How to write a perfect CV

Your CV is the single most important document when searching for a new job. It does not matter how long it takes to write, the person reading it will take about 5 seconds to form an opinion as well as grab the attention of potential employers, your CV will have to impress them too. You will have to show that you have the necessary skills and competencies to do the job. Is a lot to ask but all it takes is a few simple rules to make sure that you produce a well-presented, accurate and concise CV that will give you every opportunity to secure an interview.

CV is the key to get an interview

If you have sent hundreds of CVs for a job application with no callbacks to show for it, it could have something to do with the quality of your CV. Here are some helpful tips on how to write a professional CV to help get your foot in the door with a prospective employer.

The first rule is to write the CV by yourself. It needs to represent you and the language you use, you will be expected to discuss your CV in an interview and a recruiter will definitely know when a CV is not your own.

1. Name & Contact Information

The best way to layout the CV is to start with the header section where write your name and contact details and put a picture with a smiling face but do not put a picture on your CV if you are not living in gulf countries like Qatar UAE, Bahrain, Saudi Arabia, etc, it’s just the requirement of employers in the Middle East. Ideally, your CV should be a maximum of two A4-sized pages never longer than but remember always to update your phone number otherwise, it would be a lost opportunity.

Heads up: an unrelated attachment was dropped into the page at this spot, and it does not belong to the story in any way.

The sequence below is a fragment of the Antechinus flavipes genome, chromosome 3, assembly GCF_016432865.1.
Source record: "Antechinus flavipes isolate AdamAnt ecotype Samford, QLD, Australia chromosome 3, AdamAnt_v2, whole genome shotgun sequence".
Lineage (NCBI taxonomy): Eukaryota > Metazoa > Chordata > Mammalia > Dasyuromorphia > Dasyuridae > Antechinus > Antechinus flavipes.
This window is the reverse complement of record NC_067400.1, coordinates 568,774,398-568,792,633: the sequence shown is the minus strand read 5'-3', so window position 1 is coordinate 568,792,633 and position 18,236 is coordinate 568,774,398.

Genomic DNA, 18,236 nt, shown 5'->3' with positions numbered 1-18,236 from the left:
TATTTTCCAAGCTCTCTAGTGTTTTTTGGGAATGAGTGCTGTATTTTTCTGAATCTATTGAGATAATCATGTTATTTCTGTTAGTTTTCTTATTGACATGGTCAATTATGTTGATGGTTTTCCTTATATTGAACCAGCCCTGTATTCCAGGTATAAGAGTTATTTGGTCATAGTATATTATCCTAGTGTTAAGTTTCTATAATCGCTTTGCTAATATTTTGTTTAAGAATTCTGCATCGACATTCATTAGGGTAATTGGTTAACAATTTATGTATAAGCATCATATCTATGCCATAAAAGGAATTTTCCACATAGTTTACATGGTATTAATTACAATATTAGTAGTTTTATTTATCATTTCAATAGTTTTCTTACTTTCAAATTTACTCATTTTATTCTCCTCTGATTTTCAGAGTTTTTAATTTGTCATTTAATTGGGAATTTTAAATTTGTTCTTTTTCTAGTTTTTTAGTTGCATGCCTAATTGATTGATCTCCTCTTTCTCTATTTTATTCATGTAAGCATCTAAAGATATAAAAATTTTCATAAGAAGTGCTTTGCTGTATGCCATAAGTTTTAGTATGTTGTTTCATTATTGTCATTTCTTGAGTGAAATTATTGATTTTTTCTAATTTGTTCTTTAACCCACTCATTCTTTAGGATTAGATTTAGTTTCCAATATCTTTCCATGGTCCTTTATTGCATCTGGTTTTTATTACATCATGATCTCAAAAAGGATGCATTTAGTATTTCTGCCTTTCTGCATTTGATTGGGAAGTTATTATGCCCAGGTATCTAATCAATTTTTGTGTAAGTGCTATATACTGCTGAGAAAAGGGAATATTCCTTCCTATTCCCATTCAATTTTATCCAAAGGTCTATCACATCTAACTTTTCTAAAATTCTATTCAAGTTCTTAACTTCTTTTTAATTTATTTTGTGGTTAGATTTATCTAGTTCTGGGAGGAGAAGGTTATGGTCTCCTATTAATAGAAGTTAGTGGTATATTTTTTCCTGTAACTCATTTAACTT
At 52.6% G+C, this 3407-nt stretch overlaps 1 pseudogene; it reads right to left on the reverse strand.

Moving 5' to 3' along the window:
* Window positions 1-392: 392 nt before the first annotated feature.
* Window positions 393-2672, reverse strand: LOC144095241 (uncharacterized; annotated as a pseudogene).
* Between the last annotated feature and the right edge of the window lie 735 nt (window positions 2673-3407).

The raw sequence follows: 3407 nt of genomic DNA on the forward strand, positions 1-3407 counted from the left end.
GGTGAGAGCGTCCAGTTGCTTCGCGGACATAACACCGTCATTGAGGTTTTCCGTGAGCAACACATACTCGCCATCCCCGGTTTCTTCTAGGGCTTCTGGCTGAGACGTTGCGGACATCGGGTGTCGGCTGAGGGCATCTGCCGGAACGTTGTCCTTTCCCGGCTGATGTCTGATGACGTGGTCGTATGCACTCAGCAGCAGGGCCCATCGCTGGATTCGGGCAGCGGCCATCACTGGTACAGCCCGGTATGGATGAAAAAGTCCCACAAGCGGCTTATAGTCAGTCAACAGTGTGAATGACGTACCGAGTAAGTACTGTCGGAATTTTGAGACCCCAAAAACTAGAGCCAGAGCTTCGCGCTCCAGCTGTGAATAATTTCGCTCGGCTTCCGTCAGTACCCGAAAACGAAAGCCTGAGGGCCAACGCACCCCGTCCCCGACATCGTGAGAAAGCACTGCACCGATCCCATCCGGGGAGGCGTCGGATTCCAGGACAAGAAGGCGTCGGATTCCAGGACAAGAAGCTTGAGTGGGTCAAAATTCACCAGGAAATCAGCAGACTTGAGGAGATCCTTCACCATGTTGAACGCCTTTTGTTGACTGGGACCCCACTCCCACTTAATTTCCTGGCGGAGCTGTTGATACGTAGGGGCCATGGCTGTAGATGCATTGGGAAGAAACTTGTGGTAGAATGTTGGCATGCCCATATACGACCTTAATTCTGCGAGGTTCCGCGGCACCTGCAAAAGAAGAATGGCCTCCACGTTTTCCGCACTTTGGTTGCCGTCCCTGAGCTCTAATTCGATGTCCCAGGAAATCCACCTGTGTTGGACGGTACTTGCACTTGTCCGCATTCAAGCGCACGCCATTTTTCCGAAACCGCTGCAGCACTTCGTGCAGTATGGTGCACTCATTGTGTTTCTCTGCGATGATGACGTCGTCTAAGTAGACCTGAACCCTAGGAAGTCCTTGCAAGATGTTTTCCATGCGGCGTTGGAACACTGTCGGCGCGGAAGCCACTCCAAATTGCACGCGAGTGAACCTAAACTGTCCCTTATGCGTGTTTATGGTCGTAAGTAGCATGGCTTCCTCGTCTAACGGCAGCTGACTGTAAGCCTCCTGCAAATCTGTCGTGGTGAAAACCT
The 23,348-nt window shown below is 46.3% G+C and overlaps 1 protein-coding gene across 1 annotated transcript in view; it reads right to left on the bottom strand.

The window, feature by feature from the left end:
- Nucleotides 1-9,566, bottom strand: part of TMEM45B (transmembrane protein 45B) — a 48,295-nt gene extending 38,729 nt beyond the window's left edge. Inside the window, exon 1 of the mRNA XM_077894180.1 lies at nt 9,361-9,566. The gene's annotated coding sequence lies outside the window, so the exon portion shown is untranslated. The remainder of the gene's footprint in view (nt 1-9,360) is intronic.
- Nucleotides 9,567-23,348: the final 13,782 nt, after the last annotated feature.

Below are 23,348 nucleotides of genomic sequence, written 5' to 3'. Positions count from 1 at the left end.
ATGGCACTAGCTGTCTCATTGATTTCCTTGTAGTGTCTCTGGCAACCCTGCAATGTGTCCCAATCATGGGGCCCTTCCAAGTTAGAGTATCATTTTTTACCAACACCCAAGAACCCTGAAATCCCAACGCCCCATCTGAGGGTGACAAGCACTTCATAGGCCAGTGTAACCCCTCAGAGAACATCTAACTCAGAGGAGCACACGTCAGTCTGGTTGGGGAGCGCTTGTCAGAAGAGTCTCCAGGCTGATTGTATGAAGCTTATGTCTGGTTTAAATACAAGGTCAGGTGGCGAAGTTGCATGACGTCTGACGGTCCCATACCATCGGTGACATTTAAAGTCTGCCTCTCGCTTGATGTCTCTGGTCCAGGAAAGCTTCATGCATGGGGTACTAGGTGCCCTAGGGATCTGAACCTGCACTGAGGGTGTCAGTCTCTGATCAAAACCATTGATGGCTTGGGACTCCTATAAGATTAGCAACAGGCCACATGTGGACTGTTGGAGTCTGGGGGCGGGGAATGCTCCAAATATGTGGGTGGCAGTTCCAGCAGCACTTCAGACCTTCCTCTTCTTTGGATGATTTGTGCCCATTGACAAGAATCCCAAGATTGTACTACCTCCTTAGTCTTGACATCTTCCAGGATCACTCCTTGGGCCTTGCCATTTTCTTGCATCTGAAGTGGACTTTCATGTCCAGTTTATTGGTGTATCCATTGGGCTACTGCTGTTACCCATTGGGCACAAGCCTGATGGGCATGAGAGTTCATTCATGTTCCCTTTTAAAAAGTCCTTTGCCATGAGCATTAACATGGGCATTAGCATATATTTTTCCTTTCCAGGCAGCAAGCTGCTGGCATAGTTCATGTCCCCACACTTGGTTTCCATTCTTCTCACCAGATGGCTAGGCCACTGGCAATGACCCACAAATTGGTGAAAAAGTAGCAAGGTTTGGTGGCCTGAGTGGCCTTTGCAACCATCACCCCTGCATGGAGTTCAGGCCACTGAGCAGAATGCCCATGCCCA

2. Summary or Personal Profile

The most dynamic part of your CV is this section but most people don’t put much effort into this part of the CV. Write your summary according to the job description and job requirements. Do not use a general summary or copy-paste because most employers shortlist a CV after reading the summary. The ideal CV summary length is 3 sentences but you can write up to 5 sentences but it should be concise and well written.

3. Work Experience

Your employment history comes next include job title and dates and put the most recent first. Also, include the description of your duties and your responsibilities include precise details. These will make your skills tangible. If If you don’t have past work experience then you can mention the volunteer work you have done in the past but remember always to tailor your CV to the job description.

4. Education & Qualifications

Then come your education and qualifications, again most recent first start with your most relevant and professional qualifications for the job. Write the full title of your degree and a summary of subjects and grades. These are followed by relevant training that comes in a separate section. The interest and hobbies sections should not be underestimated. keep away from boring cliches and show hobbies that can demonstrate a range of skills relevant to the job or transferable to the workplace setting.

5. Professional Skills

A good CV will highlight all your skills that are relevant to the job especially if you don’t have enough qualifications and job experience. You must mention communication skills, no matter which job you are applying but you can also mention some other skills employers are looking for like,

Analytical skills, Computer skills, Interpersonal skills, Decision-Making skills, Organizational skills, Time Management skills, Microsoft Office skills, etc.

6. Get the language right

When outlining your responsibilities and skills in your CV, the use of positive language can have a huge impact on determining your chances of obtaining an interview. Using words such as performed, collaborated, specialized and dedicated oozes confidence, your capability of working within a team, and it will indicate that you have a strong understanding of the roles you have previously performed.

Last but not least, make sure to always keep your CV updated, this will prepare you for any future job applications.